October 12, 2010

Government, personal debt is focus of seminar

by Pete Rosenbery

CARBONDALE, Ill. -- The increasing debt that challenges the nation and state, the impact on future generations, and potential solutions are the focus of a seminar next week at Southern Illinois University Carbondale.

The Paul Simon Public Policy Institute will host “Rising Debt: Sinking the Future?” on Monday, Oct. 18, in the Student Center ballrooms. The event is from 9 a.m. to 1 p.m.

Sara Imhof, the Midwest regional director and policy analyst with The Concord Coalition, and Scott D. Gilbert, associate professor, SIUC Department of Economics, will present keynote addresses during the seminar. In addition, there will be a lunchtime deficit reduction exercise where the audience will get to work with trade-offs involved in reducing deficits and debt.

The event, including the luncheon is free and open to the public, but advance registration is required for meal considerations and seating is limited. To register, contact institute project coordinator Christina Rich at 618/453-4078 or by email at clrich@siu.edu by Friday, Oct. 15. Open seating will be available for those who wish to only listen to the speech and not be included in the meal.

Institute Director David Yepsen said the debt is at the center of public policy issues that face the nation, state and people in their daily lives. This is the first of several programs set for this year that will focus on debt, Yepsen said.

“Debt is a problem in American society,” Yepsen said. “Federal debt, state debt, personal debt, student debt and international debt are issues that in some way touch all of us. At one level, it’s pretty boring until you consider the fact we face a future of higher taxes, fewer benefits and a lower standard of living as a result.”

Yepsen said some debt, however, is necessary, and the question is what to do about the existing debt and balance all of the interests.

Imhof said she will touch upon several areas, including major components of the federal budget; historical trends and future projections of the national debt and deficits, and the risks associated with carrying large debt loads, “especially with regards to foreign lenders and interests costs.”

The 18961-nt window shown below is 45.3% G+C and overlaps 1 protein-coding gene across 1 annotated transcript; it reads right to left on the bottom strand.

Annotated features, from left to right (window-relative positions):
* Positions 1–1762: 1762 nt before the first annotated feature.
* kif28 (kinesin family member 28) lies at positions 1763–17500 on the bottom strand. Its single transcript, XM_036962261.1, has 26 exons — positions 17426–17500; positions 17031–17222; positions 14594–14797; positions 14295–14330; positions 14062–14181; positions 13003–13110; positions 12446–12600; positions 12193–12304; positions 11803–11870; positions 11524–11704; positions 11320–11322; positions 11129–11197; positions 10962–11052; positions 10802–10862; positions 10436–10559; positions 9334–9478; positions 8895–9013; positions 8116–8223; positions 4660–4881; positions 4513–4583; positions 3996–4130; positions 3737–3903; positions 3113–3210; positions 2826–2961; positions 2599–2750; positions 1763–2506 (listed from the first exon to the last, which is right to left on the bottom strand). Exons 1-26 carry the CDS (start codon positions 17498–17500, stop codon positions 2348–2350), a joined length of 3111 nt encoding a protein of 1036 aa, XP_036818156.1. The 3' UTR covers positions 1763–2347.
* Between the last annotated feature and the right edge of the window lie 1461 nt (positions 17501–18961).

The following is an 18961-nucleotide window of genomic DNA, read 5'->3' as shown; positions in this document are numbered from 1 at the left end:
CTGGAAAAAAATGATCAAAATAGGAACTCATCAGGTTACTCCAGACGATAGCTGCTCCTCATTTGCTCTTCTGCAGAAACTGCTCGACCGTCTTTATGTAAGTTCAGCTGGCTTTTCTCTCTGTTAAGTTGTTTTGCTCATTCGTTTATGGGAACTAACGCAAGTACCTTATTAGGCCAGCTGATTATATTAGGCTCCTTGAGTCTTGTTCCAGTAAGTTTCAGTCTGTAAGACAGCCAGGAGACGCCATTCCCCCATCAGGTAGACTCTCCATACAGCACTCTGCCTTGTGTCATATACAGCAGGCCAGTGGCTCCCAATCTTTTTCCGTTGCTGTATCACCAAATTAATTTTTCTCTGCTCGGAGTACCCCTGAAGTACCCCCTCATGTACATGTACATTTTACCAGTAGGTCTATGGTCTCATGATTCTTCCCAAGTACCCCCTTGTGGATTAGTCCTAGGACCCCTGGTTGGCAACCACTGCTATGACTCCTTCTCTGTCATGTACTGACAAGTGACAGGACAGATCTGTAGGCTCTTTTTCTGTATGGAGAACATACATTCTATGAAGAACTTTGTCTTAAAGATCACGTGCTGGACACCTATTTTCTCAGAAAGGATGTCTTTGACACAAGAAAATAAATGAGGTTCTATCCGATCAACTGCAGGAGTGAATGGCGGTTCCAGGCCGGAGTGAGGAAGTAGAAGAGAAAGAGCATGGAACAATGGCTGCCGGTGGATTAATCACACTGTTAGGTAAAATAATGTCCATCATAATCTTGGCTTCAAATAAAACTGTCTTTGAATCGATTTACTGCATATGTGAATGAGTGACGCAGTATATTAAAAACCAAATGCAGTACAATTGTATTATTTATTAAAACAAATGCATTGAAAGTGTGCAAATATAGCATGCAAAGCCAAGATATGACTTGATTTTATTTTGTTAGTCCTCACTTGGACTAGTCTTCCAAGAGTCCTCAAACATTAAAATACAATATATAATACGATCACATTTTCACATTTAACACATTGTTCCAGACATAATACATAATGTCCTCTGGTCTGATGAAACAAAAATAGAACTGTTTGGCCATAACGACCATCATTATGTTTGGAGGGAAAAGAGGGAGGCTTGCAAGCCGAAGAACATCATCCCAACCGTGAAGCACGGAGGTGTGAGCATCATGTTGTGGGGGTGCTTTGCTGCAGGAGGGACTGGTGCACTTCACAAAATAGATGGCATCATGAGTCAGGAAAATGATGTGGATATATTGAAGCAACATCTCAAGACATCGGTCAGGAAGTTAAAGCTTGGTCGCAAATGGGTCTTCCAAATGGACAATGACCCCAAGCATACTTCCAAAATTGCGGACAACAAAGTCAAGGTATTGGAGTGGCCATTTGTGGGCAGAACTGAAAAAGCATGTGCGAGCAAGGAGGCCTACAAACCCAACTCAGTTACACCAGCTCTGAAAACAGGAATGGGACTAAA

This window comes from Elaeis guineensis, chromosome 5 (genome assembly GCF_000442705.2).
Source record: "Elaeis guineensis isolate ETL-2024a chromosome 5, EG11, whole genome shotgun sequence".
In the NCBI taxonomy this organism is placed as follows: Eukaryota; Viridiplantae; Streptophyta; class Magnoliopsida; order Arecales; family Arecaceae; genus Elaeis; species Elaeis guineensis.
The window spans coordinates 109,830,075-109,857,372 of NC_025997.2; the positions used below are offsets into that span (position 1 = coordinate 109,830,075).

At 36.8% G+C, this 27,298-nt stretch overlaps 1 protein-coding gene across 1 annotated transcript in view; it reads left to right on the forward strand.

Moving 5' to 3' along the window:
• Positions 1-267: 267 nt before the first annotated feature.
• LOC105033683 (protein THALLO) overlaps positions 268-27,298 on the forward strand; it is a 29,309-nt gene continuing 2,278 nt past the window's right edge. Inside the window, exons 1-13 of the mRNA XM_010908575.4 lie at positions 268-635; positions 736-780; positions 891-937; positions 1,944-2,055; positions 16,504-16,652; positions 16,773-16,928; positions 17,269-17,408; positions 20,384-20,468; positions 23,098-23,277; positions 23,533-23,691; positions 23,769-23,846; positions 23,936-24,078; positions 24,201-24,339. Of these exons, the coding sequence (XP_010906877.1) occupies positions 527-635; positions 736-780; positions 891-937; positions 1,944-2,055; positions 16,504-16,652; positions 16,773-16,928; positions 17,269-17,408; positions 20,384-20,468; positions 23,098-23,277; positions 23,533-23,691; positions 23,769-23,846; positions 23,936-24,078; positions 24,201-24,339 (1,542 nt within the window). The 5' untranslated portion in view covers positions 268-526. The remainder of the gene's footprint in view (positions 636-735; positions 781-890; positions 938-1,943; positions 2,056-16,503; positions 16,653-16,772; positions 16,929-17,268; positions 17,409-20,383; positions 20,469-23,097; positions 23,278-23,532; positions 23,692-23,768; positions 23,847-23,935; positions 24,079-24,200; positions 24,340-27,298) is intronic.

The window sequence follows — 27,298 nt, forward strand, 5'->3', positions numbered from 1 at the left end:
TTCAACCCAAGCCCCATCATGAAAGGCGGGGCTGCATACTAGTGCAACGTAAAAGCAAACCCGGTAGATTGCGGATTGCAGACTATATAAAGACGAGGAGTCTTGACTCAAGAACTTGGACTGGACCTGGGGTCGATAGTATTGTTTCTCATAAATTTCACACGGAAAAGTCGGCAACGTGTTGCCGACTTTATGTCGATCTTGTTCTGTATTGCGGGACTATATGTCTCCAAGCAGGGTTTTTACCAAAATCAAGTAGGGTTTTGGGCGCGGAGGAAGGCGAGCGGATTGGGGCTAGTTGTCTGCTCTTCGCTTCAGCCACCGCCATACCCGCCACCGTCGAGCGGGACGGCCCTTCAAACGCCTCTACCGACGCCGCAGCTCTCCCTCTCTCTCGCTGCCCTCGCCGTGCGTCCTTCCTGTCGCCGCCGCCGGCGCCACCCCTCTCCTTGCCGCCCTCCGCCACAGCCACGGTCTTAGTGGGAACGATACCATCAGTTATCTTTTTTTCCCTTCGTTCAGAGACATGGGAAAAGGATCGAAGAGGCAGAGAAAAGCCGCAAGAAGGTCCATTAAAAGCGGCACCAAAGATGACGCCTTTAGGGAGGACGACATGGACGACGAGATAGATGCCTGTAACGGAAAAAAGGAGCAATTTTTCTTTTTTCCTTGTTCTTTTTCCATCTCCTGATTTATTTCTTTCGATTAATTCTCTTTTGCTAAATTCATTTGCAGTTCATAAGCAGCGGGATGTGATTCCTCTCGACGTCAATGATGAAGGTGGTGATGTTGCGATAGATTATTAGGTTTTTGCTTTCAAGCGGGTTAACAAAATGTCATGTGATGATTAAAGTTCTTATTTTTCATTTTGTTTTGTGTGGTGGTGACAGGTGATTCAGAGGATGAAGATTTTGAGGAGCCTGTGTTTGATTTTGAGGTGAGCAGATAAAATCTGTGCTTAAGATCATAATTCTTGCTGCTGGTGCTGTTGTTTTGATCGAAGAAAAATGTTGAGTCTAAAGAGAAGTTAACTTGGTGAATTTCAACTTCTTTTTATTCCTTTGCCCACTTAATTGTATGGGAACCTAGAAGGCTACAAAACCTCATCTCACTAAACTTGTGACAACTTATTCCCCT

Imhof will also take a look at the biggest challenges going forward and challenge people who attend to offer ideas for improving the future fiscal outlook.

The Concord Coalition is a “non-partisan grassroots organization dedicated to educating the public about the causes and consequences of federal budget deficits, the long-term challenges facing America’s unsustainable entitlement programs, and how to build a sound foundation for economic growth,” according to its website.

Imhof said it is important to translate a $13-plus trillion dollar debt and $1.3 trillion deficit and negative compounding interest associated with the debt and deficit “into layman’s terms, figures people can understand.

“We have to show people what will happen if we stay on our current path and what we’ll be burdening their kids and grandchildren with,” she said.

“Shared sacrifice and a willingness to consider tax reforms are essential, not really in question,” she said. People “should be participants in the process, help lay out national priorities and make them more consistent with our national values than they currently are.”

Prior to joining the organization in 2008, Imhof was a senior policy analyst for the Government Accountability Office’s health care team, focusing on Medicare quality and long-term care health policy issues, according to her biography. She is an adjunct assistant professor in the University of Iowa’s Health and Human Physiology program.

Imhof is a three-degree graduate from Iowa, earning a bachelor’s degree in nursing, a Master of Arts in health promotion, and doctorate in health management and policy.

Gilbert’s discussion will focus upon “National Debt in the Time of Public Insurance.”

“Most of the U.S. government’s spending dollars are transfer payments that supplement the incomes of relatively few Americans,” Gilbert said. “The growing size of these transfer payments, plus emergency measures to bail out a sinking economy, have outstripped tax revenues and fueled the federal debt.”

Gilbert said he interprets the transfer payments and bailouts as forms of public insurance. He will explore the nature of insurance as a financial contract, and “consider reforms to this contract that could ease the future debt burden and improve societal well-being.”

Gilbert is also director of undergraduate studies in the University’s economics department. He earned a doctorate in economics from the University of California, San Diego, in 1996. He earned a bachelor’s degree in economics from the University of California, Berkeley.

For more information on this program, contact the Institute at 618/453-4009 or visit http://paulsimoninstitute.org/.